The countries blockading Qatar – Saudi Arabia, the UAE, Bahrain, and Egypt – have denied themselves the chance not only “to talk to their Qatari cousins” but also to the rest of the world by failing to participate in the Inter-Parliamentary Union (IPU) Assembly in Doha, an MP in the UK, has said.
“It is far better to have a dialogue amongst countries, it (blockade) should be the very last resort,” Nigel Evans, who has been an MP for 27 years, said on the sidelines of the 140th IPU Assembly on Sunday.
The event, taking place at the Sheraton Doha until April 10, brings together parliamentarians from various parts of the world under one roof to discuss an array of issues and find ways to resolve them.
Evans stressed that “the blockade is a shame” since it denied the four blockading countries to have a dialogue and the chance to participate in what he described as “a brilliant conference.”
“Isolationism is not a clever policy and I do think that they ought to be looking at ways of bringing themselves together in order to sort out the problems of the differences and that is where you make progress,” he said. “Shutting yourself off, as if we are not talking, is not great.”
Citing the case of Argentina and Britain, he noted that the two countries which were at war in the 1980s, are now sitting in the same room at the conference and having healthy conversations.
“It brings us together. Now we’re in a room chatting about every other issue because we have common issues,” Evans said.
The IPU, he noted, serves as a platform for parliamentarians to voice out freely their concerns and issues, which are of vital importance throughout the world such as climate change , democracy, and human rights, among others.
“No organisation in the world (like IPU) brings MPs together from every part of the world,” Evans stressed, adding that the US is the only country that refuses to participate in the conference.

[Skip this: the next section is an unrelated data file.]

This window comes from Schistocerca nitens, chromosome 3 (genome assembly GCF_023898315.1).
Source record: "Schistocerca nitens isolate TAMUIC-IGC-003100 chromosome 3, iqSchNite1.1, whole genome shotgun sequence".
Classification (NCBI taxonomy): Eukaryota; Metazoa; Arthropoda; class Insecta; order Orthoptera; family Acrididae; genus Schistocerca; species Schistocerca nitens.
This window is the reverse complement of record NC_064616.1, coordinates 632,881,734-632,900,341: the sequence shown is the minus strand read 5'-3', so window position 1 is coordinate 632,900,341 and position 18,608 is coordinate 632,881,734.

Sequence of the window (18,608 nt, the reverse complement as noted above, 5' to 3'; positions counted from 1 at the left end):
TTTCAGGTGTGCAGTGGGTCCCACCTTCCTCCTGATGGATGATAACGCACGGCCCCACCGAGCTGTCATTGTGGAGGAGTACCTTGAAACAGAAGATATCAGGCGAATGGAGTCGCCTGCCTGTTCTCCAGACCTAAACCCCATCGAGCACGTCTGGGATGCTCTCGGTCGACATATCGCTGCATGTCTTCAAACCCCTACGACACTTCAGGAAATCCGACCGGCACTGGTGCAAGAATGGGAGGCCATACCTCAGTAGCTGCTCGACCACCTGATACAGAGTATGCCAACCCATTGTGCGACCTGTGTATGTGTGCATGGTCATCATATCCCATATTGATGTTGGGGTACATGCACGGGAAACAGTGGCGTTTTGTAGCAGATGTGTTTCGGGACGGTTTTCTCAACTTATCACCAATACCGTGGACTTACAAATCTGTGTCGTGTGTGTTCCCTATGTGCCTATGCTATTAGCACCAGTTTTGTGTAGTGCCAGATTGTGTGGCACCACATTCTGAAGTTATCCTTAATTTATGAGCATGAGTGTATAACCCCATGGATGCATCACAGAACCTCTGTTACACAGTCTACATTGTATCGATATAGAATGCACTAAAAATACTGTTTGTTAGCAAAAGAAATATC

“I think they are the losers, when I meet American politicians, I tell them that you have created a vacuum in this organisation and it is being filled by some powers,” he said.
Evans said no other organisation globally that brings many parliamentarians together from such a diverse number of countries with different backgrounds, ideologies, religions, thoughts, customs, and histories that allows them the opportunity to say what they want freely about the most important issues of the day.
The second day of the conference saw a panel discussion on “Ending poverty through access to renewable energies and inclusive public policies: How can parliaments help?” taking place, as well as debates and committee meetings.
“Some countries get to hear for the first time about what is going on in some part of the world,” Evans said, citing the agenda of this year’s IPU.
“Whether it is the way we do democracy, the way they are tackling climate change, the way that we are trying to use the Sustainable Development Goals into eradicating poverty, we all do it in a different ways,” he added.
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